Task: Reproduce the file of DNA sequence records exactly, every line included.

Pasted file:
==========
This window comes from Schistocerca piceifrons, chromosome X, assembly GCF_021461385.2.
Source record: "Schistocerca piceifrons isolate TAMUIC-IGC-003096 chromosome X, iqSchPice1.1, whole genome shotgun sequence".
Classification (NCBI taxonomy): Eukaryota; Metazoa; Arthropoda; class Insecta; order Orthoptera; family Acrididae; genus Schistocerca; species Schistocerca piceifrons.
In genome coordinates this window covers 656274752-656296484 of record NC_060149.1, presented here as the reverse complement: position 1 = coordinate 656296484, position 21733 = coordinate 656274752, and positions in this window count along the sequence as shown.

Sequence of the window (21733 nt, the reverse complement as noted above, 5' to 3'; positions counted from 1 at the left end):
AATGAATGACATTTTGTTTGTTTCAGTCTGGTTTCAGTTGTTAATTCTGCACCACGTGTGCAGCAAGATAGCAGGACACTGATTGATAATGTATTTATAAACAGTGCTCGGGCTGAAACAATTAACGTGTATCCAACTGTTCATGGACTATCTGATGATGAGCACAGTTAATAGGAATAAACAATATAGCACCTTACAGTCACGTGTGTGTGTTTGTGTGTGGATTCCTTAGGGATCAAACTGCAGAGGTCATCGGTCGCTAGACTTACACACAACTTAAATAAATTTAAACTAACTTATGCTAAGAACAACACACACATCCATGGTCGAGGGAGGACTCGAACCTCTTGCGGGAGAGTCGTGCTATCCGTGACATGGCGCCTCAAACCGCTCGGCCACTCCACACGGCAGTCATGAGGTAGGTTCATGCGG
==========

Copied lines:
This window comes from Schistocerca piceifrons, chromosome X, assembly GCF_021461385.2.
Source record: "Schistocerca piceifrons isolate TAMUIC-IGC-003096 chromosome X, iqSchPice1.1, whole genome shotgun sequence".
Classification (NCBI taxonomy): Eukaryota; Metazoa; Arthropoda; class Insecta; order Orthoptera; family Acrididae; genus Schistocerca; species Schistocerca piceifrons.
In genome coordinates this window covers 656274752-656296484 of record NC_060149.1, presented here as the reverse complement: position 1 = coordinate 656296484, position 21733 = coordinate 656274752, and positions in this window count along the sequence as shown.

Sequence of the window (21733 nt, the reverse complement as noted above, 5' to 3'; positions counted from 1 at the left end):
AATGAATGACATTTTGTTTGTTTCAGTCTGGTTTCAGTTGTTAATTCTGCACCACGTGTGCAGCAAGATAGCAGGACACTGATTGATAATGTATTTATAAACAGTGCTCGGGCTGAAACAATTAACGTGTATCCAACTGTTCATGGACTATCTGATGATGAGCACAGTTAATAGGAATAAACAATATAGCACCTTACAGTCACGTGTGTGTGTTTGTGTGTGGATTCCTTAGGGATCAAACTGCAGAGGTCATCGGTCGCTAGACTTACACACAACTTAAATAAATTTAAACTAACTTATGCTAAGAACAACACACACATCCATGGTCGAGGGAGGACTCGAACCTCTTGCGGGAGAGTCGTGCTATCCGTGACATGGCGCCTCAAACCGCTCGGCCACTCCACACGGCAGTCATGAGGTAGGTTCATGCGG